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Santa Fe Alliance for Public Health and Safety v. City of Santa Fe

United States District Court, D. New Mexico

April 6, 2018

CITY OF SANTA FE, Defendant.


         Plaintiffs Santa Fe Alliance for Public Health and Safety (the Alliance), Monika Steinhoff (Ms. Steinhoff), and Arthur Firstenberg (Mr. Firstenberg) (collectively, Plaintiffs) allege that the amended approval process for telecommunications facilities adopted by Defendant City of Santa Fe (Defendant or the City) violates Plaintiffs' rights under federal and state law.[1]Defendant contends that Plaintiffs lack standing to challenge the ordinances and proclamations that amended the facility siting process, that Plaintiffs' claims are not ripe for review, and that Plaintiffs' Complaint fails to state a claim and fails to join an indispensable party.[2] The Motion has been fully briefed.[3] The Court will grant the Motion and, concluding that Plaintiffs do not have standing to bring their federal claims, will dismiss Plaintiffs' Complaint without prejudice for lack of jurisdiction.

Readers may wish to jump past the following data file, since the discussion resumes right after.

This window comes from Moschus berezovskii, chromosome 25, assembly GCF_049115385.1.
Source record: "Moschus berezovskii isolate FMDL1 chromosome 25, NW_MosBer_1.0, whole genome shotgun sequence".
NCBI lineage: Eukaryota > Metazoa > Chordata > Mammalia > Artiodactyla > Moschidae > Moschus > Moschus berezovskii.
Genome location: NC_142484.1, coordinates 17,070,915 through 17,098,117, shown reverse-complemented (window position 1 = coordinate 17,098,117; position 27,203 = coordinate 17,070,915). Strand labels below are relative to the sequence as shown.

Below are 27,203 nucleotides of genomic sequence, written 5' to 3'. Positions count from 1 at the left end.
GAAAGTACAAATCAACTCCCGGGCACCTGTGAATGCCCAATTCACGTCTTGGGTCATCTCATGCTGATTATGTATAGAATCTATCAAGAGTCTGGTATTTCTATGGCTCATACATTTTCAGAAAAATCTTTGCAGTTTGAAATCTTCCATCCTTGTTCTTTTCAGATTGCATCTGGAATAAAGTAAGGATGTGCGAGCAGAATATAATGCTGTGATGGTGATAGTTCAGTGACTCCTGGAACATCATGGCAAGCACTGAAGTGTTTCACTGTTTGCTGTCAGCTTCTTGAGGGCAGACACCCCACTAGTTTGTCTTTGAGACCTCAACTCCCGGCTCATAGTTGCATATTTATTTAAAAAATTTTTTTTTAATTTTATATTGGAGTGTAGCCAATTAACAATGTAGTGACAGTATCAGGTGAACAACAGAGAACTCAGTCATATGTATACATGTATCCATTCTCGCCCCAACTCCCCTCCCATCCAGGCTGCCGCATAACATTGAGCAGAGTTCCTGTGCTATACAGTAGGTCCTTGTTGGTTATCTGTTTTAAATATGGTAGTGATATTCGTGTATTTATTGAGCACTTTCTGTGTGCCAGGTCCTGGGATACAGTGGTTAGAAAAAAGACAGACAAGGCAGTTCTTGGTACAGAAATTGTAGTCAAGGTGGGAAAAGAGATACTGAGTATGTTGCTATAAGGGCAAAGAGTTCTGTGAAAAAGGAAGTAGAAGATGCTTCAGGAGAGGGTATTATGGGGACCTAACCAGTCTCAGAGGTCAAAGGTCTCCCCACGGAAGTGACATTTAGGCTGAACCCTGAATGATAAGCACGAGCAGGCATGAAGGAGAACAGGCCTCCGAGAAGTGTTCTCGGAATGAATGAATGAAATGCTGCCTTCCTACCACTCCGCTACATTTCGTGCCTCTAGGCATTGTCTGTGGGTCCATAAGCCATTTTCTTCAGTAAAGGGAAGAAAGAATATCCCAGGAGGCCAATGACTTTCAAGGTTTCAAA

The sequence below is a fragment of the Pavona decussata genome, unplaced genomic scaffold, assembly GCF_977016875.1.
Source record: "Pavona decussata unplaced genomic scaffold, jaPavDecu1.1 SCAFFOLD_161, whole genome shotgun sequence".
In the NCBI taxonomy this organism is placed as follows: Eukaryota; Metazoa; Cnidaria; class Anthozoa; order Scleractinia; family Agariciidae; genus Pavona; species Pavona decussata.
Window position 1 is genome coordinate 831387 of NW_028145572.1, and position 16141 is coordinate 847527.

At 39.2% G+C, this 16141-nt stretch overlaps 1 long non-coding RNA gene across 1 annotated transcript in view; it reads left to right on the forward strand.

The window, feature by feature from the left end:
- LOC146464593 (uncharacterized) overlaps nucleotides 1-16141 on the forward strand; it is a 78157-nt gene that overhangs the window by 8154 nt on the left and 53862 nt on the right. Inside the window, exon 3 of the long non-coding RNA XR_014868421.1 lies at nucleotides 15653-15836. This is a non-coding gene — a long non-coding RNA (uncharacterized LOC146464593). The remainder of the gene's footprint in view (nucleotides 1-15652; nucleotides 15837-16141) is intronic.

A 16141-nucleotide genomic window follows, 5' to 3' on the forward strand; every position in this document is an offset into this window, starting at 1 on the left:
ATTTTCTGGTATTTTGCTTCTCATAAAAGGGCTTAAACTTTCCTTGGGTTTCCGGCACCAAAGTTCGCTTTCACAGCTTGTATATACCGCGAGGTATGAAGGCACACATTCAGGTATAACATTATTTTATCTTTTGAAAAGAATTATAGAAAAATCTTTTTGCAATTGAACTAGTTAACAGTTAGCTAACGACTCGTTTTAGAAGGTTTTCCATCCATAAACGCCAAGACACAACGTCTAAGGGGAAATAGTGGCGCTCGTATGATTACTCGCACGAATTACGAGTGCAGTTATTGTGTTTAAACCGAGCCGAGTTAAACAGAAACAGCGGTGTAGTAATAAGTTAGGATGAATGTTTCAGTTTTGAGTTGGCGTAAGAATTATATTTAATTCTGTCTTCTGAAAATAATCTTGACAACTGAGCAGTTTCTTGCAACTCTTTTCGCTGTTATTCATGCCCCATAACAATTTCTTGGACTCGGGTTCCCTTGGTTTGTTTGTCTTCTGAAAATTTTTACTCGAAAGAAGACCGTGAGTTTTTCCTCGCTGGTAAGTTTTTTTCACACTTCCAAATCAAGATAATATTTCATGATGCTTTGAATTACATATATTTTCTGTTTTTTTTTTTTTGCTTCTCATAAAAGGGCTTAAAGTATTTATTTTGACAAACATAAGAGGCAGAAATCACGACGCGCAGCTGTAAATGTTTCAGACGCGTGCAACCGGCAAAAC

I. BACKGROUND[4]